Scientific name: Hemitrichia serpula (Scop.) Rostaf.
Derivation of name: Serpula means "a little snake."
Synonyms: Mucor serpula Scop.; Arcyria serpula
Common name(s): Pretzel slime.
Occurrence on wood substrate: Whitish to yellowish
plasmodium and mustard-yellow plasmodiocarp appears
on dead wood,
leaves, and plant
litter; June through
Dimensions: Network of veins and resultant spore-
can cover many
Description: When mature, occurring as pretzel-like
network of bright yellow to mustard yellow veins or
strands. The outer walls break down, revealing a cottony,
mustard-yellow spore mass.
Comments: Although many slime mold species fruit on
wood they do not form a penetrating and absorptive mass
of hyphae in the wood substrate. Rather, slime molds form
structures called plasmodia which are naked (i.e., without
cell walls) masses of protoplasm which can move and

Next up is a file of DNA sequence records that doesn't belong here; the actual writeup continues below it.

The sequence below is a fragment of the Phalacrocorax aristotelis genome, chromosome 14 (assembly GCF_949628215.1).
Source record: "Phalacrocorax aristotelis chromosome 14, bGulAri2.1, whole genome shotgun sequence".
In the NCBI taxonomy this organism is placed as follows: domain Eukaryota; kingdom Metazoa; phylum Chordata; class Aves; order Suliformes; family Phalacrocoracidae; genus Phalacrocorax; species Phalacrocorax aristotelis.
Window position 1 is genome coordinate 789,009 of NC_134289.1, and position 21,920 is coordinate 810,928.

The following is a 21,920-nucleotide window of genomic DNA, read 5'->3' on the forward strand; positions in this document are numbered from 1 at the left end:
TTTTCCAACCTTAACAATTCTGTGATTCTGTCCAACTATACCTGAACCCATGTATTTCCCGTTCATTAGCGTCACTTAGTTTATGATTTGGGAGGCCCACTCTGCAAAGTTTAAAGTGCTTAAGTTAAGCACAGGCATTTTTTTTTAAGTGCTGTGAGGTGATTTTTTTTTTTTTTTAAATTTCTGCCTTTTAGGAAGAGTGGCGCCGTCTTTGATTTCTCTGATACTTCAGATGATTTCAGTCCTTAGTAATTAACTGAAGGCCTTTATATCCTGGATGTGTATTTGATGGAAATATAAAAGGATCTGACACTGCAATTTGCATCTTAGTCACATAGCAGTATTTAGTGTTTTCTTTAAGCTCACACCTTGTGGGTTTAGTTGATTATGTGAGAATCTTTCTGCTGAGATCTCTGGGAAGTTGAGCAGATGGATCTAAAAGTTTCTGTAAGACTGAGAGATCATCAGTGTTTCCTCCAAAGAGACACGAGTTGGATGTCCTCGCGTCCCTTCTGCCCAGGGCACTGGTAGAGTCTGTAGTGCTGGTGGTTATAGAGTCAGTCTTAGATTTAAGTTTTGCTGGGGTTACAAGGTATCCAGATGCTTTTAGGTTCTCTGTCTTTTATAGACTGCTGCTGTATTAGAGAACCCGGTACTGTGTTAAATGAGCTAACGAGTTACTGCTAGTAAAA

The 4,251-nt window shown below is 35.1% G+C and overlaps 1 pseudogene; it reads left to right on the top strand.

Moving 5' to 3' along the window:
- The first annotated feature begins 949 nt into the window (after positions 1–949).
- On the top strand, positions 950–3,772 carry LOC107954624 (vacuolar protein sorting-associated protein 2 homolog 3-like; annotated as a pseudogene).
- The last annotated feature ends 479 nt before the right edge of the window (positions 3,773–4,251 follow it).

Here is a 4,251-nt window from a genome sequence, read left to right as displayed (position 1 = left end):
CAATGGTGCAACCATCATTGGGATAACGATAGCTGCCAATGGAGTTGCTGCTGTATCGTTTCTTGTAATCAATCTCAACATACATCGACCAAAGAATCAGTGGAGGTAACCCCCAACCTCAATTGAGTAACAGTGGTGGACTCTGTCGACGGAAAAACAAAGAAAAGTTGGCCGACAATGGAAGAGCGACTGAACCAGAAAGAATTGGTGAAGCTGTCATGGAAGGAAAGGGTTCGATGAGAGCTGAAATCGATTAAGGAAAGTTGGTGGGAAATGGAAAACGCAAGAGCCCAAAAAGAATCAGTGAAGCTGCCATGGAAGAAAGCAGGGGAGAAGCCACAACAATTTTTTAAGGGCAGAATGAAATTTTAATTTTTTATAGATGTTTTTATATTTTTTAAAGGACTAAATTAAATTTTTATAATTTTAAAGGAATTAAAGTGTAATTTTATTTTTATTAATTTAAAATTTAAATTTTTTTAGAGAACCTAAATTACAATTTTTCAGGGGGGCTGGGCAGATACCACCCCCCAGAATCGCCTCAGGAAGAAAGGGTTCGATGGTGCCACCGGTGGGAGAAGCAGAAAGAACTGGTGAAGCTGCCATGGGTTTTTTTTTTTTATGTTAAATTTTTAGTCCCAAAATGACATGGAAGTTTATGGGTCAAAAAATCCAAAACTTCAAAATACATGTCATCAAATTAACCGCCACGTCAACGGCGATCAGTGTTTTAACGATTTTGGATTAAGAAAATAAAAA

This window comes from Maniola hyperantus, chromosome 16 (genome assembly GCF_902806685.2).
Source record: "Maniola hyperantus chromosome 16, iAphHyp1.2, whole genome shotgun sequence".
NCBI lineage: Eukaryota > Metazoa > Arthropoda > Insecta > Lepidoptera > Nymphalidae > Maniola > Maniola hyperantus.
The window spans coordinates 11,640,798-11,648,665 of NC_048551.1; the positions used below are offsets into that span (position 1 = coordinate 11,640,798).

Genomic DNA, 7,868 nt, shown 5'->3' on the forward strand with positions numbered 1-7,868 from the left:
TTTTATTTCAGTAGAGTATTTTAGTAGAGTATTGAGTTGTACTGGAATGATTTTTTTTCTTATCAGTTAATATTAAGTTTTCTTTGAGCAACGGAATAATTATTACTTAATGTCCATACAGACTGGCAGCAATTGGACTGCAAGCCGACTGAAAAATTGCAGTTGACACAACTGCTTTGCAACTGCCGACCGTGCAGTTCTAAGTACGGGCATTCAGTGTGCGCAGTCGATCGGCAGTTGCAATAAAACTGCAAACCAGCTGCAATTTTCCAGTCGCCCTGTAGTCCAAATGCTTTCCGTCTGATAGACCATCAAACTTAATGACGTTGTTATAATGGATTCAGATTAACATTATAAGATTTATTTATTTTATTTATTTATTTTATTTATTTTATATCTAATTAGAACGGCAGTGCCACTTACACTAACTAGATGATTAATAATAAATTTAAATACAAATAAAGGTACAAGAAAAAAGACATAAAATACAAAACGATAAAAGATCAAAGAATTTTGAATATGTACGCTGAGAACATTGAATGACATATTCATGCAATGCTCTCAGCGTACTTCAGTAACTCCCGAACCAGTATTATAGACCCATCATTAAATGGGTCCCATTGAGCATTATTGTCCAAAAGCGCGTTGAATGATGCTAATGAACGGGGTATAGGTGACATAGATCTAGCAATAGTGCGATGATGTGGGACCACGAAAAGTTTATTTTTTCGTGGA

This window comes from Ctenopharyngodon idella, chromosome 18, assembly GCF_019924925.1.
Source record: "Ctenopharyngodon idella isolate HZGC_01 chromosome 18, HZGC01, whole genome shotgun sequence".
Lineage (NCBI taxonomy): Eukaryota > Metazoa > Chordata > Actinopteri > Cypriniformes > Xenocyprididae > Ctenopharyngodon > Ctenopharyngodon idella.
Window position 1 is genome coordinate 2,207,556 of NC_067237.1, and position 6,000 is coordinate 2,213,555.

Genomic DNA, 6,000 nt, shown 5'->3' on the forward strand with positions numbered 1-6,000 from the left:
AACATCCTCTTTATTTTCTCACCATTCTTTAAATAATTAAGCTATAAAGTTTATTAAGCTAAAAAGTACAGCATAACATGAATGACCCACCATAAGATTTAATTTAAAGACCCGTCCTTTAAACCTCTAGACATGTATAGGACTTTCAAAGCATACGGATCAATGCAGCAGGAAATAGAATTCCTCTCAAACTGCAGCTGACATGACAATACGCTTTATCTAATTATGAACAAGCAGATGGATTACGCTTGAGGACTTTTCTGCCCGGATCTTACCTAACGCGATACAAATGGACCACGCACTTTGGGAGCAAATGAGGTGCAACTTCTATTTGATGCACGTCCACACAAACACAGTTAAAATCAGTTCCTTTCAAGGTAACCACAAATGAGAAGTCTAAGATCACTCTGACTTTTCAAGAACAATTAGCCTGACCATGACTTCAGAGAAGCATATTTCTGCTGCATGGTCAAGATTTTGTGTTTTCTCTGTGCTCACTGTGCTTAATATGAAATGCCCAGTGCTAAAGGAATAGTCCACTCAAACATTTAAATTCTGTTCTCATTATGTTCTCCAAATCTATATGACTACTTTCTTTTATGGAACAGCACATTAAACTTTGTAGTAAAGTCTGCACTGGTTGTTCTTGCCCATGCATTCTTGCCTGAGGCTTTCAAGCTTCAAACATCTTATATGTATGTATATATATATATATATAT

particles of food in an amoeboid manner. Slime
plasmodia creep about over the surfaces of materials,
engulfing bacteria, spores of fungi and plants, protozoa, and
particles of nonliving organic matter. At some point,
plasmodia convert into spore-bearing structures.
In Hemitrichia, the plasmodium forms a plasmodiocarp
fruit body where the spore-forming structure retains the
shape of the main veins of the plasmodium.
More information at TomVolkFungi:
Figure 1. Typical appearance of Hemitrichia serpula on
Photo © Dorothy Smullen.
Figure 2. The interconnnected strands of the plasmodium
mature in place to form the pretzel-like plasmodiocarp.
Photo © John Plischke III.
Figure 3. A relatively small plasmodiocarp.
Figure 4. The disrupted wall of a strand of plasmodiocarp
at the upper left
the cottony, mustard yellow spore